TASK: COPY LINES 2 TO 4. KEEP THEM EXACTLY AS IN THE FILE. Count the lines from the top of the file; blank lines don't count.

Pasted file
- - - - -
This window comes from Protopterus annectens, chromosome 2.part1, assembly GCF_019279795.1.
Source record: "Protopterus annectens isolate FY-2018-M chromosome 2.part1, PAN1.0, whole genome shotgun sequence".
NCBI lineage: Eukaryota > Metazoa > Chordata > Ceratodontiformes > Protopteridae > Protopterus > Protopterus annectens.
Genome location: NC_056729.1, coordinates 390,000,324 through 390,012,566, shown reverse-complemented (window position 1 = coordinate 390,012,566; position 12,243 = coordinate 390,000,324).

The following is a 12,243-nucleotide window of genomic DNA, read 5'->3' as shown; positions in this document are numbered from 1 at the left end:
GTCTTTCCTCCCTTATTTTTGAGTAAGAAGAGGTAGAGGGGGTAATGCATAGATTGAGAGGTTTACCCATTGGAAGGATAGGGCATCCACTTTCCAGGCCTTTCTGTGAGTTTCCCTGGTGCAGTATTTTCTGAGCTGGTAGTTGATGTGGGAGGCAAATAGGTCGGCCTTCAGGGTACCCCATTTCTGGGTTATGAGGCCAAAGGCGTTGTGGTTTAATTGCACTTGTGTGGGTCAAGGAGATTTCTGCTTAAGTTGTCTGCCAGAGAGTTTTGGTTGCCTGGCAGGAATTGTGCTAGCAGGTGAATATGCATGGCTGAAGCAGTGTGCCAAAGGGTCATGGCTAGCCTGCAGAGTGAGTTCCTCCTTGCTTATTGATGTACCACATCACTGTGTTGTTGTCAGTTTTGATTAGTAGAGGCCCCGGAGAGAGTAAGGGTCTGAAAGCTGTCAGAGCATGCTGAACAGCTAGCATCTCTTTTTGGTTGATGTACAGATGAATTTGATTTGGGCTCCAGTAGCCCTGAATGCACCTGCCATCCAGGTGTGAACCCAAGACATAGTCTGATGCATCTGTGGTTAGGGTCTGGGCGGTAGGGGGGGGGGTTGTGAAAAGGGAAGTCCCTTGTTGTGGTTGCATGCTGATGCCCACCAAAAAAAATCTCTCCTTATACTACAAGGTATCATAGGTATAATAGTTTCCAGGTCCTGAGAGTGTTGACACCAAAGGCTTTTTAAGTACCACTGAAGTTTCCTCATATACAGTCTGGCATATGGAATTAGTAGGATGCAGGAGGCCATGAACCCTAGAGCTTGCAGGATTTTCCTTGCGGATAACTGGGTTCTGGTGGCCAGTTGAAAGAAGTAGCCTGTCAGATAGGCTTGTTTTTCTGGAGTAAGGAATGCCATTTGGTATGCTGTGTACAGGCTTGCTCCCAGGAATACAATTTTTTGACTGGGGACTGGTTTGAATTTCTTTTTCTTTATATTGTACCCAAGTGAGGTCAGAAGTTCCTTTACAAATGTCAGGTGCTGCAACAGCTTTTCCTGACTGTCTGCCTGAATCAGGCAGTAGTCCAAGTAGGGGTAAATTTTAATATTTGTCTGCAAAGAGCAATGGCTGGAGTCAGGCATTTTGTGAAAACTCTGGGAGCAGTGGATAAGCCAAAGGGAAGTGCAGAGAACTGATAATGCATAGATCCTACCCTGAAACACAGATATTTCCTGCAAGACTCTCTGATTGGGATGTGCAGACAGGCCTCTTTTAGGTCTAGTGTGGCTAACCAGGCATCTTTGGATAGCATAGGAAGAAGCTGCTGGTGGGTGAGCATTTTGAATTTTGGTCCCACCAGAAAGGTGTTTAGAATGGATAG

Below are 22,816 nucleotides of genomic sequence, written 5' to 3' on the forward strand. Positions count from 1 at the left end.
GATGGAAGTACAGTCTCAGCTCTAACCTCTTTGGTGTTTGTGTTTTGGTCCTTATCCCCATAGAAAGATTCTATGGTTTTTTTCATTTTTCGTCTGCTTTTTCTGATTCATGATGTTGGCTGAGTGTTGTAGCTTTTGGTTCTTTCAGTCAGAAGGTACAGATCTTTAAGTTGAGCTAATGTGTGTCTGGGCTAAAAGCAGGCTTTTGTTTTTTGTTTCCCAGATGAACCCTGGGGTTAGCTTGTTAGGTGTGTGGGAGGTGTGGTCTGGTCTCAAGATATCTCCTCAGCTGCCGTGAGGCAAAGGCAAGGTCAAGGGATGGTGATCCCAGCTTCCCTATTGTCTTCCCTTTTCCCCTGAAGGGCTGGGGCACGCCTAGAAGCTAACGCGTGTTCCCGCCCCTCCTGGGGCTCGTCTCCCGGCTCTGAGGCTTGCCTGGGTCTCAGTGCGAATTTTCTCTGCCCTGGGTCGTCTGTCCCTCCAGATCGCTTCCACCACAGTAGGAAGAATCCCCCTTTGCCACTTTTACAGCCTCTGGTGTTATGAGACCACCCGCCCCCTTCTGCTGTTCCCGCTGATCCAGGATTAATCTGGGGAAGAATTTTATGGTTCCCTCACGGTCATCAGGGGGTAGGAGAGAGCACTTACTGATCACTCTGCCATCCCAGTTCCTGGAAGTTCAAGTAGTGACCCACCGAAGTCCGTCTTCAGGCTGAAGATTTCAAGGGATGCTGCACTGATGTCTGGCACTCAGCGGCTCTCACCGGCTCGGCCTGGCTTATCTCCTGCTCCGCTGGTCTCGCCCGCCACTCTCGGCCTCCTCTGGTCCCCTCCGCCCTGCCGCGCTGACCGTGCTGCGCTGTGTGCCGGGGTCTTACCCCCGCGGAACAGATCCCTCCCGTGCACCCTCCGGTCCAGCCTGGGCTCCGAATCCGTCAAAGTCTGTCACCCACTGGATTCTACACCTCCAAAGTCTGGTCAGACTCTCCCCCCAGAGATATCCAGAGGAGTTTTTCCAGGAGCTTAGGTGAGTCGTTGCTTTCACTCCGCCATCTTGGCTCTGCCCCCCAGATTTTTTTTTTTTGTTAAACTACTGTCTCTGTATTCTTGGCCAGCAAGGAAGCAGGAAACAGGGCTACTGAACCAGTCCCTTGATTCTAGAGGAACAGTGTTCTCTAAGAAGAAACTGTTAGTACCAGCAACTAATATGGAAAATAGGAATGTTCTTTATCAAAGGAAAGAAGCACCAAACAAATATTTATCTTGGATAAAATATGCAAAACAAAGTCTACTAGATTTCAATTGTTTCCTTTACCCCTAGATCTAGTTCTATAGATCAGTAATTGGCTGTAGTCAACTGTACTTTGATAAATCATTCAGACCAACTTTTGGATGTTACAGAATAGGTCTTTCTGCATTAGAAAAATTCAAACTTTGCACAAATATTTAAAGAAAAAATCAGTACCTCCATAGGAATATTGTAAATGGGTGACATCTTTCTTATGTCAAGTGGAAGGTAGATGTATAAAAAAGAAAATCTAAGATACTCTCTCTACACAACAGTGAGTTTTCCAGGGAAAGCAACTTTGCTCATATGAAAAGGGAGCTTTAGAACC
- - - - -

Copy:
Source record: "Protopterus annectens isolate FY-2018-M chromosome 2.part1, PAN1.0, whole genome shotgun sequence".
NCBI lineage: Eukaryota > Metazoa > Chordata > Ceratodontiformes > Protopteridae > Protopterus > Protopterus annectens.
Genome location: NC_056729.1, coordinates 390,000,324 through 390,012,566, shown reverse-complemented (window position 1 = coordinate 390,012,566; position 12,243 = coordinate 390,000,324).